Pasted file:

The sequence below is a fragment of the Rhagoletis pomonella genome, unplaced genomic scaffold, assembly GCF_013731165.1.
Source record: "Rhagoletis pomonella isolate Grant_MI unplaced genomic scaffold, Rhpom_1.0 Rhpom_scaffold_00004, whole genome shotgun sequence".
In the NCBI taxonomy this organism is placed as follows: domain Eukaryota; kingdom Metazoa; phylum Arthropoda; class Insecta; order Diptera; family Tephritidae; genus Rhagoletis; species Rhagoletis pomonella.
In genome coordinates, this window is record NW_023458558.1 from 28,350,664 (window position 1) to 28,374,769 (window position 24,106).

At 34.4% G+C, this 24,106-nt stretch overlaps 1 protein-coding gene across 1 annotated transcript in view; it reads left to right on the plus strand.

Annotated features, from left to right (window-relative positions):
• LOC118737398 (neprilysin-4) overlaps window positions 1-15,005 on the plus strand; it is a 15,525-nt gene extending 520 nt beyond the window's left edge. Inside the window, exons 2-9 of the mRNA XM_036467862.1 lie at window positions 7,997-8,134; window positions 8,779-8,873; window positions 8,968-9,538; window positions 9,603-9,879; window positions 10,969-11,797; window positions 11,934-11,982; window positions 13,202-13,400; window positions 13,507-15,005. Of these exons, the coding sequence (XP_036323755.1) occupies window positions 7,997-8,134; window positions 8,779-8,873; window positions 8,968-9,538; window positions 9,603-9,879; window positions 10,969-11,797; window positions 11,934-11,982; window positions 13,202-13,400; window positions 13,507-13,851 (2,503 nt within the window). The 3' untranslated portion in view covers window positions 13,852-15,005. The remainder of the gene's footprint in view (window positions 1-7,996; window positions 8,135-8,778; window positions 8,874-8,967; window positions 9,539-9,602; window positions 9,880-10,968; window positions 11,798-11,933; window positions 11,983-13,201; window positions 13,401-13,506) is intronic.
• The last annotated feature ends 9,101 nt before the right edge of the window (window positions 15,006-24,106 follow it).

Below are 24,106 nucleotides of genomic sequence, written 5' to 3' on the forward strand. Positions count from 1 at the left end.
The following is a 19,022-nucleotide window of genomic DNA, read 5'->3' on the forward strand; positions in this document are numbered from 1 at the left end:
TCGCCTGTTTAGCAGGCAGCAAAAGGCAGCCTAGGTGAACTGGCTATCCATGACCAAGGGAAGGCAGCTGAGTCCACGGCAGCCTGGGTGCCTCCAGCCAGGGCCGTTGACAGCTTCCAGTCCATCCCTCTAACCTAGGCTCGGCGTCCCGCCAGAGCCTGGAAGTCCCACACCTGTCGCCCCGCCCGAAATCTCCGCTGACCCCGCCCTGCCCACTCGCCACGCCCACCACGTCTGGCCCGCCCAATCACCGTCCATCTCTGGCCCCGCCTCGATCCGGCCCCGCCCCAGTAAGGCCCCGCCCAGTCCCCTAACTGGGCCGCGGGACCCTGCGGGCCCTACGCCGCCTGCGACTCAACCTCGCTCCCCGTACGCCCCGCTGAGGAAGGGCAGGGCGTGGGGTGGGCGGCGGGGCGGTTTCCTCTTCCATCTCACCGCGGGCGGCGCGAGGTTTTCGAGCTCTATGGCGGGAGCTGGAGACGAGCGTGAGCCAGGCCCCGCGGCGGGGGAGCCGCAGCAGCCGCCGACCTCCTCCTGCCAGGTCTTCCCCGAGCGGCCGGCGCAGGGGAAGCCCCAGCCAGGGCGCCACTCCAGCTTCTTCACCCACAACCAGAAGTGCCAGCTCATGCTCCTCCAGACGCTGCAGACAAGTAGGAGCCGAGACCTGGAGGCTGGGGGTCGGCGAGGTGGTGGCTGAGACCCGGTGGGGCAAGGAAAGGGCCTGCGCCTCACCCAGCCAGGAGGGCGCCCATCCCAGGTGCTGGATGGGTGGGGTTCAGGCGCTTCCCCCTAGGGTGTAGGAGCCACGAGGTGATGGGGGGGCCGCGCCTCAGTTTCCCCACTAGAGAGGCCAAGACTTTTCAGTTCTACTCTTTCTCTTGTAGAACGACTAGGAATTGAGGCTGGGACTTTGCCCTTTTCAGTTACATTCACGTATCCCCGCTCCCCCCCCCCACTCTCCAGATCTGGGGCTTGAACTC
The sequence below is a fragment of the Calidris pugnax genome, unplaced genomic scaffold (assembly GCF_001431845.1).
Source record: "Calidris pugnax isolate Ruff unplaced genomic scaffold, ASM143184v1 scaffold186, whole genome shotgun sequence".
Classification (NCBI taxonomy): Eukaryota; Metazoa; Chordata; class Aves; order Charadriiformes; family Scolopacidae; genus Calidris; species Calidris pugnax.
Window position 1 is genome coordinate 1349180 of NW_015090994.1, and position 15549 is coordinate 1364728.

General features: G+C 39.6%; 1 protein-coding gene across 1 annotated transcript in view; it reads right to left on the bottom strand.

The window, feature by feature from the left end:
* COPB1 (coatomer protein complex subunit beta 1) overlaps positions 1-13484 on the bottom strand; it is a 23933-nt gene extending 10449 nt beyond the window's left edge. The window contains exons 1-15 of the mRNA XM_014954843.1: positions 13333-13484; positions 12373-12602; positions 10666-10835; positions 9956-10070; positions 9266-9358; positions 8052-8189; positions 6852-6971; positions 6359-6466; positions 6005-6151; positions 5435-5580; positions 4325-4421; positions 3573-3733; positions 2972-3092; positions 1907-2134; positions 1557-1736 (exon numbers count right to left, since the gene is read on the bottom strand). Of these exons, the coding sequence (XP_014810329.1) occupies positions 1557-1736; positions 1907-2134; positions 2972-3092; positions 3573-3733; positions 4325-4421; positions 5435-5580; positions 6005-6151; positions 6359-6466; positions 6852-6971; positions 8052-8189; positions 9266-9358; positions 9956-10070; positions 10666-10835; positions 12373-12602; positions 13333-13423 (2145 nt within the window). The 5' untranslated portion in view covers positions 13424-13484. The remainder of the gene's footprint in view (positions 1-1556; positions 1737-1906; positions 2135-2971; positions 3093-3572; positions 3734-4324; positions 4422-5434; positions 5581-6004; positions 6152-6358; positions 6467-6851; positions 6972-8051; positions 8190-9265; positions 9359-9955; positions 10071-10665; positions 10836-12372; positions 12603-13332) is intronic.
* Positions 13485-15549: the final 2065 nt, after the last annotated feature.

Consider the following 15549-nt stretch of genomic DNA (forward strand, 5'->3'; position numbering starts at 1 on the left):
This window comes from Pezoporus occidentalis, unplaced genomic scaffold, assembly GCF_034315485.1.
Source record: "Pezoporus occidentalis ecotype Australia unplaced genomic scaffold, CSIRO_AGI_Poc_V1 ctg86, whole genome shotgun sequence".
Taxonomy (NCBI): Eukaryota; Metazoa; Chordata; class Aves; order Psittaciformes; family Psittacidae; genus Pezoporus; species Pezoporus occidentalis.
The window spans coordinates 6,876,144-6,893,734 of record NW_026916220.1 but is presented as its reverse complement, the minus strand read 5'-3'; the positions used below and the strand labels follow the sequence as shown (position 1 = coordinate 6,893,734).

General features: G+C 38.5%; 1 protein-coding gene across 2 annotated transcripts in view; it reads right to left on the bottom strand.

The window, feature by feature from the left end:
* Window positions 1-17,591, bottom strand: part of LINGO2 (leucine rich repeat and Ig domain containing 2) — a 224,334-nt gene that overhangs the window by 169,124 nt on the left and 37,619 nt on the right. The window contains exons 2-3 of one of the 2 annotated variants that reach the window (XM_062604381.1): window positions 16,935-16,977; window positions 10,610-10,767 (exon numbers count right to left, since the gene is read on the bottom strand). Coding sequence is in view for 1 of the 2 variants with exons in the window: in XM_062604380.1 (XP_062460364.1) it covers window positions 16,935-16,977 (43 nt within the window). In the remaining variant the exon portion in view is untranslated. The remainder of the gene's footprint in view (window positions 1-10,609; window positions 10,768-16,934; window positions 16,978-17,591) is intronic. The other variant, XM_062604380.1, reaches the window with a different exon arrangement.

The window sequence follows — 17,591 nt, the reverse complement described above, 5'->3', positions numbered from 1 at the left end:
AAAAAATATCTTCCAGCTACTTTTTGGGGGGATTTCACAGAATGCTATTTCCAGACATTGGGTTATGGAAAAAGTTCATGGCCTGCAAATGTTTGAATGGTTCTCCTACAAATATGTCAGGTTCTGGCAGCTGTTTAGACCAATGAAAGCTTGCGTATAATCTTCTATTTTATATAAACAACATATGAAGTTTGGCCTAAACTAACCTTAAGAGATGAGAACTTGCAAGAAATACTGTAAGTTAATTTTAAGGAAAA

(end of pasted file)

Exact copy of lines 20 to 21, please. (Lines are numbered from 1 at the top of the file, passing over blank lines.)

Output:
Consider the following 15549-nt stretch of genomic DNA (forward strand, 5'->3'; position numbering starts at 1 on the left):
This window comes from Pezoporus occidentalis, unplaced genomic scaffold, assembly GCF_034315485.1.